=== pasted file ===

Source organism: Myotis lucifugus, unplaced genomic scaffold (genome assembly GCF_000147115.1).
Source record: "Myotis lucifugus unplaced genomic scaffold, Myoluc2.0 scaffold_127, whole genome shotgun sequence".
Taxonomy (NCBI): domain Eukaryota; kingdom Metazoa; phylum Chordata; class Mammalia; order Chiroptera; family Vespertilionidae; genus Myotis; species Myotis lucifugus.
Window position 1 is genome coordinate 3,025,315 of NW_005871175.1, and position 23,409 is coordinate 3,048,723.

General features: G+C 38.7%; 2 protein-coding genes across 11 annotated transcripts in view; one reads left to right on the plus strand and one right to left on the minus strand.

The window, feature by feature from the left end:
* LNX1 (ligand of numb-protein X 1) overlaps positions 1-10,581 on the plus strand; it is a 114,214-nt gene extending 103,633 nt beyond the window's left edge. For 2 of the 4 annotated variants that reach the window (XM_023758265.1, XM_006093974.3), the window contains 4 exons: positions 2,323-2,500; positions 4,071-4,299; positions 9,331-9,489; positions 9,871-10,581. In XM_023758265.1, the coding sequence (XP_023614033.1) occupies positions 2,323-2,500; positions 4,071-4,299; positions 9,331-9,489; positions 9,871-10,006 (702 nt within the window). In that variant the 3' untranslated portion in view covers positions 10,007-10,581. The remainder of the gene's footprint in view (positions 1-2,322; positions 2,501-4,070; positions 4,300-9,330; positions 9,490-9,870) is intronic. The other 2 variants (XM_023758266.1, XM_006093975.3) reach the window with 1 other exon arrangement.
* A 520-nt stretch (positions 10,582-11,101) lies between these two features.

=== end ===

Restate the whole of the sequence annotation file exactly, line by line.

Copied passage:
Source organism: Myotis lucifugus, unplaced genomic scaffold (genome assembly GCF_000147115.1).
Source record: "Myotis lucifugus unplaced genomic scaffold, Myoluc2.0 scaffold_127, whole genome shotgun sequence".
Taxonomy (NCBI): domain Eukaryota; kingdom Metazoa; phylum Chordata; class Mammalia; order Chiroptera; family Vespertilionidae; genus Myotis; species Myotis lucifugus.
Window position 1 is genome coordinate 3,025,315 of NW_005871175.1, and position 23,409 is coordinate 3,048,723.

General features: G+C 38.7%; 2 protein-coding genes across 11 annotated transcripts in view; one reads left to right on the plus strand and one right to left on the minus strand.

The window, feature by feature from the left end:
* LNX1 (ligand of numb-protein X 1) overlaps positions 1-10,581 on the plus strand; it is a 114,214-nt gene extending 103,633 nt beyond the window's left edge. For 2 of the 4 annotated variants that reach the window (XM_023758265.1, XM_006093974.3), the window contains 4 exons: positions 2,323-2,500; positions 4,071-4,299; positions 9,331-9,489; positions 9,871-10,581. In XM_023758265.1, the coding sequence (XP_023614033.1) occupies positions 2,323-2,500; positions 4,071-4,299; positions 9,331-9,489; positions 9,871-10,006 (702 nt within the window). In that variant the 3' untranslated portion in view covers positions 10,007-10,581. The remainder of the gene's footprint in view (positions 1-2,322; positions 2,501-4,070; positions 4,300-9,330; positions 9,490-9,870) is intronic. The other 2 variants (XM_023758266.1, XM_006093975.3) reach the window with 1 other exon arrangement.
* A 520-nt stretch (positions 10,582-11,101) lies between these two features.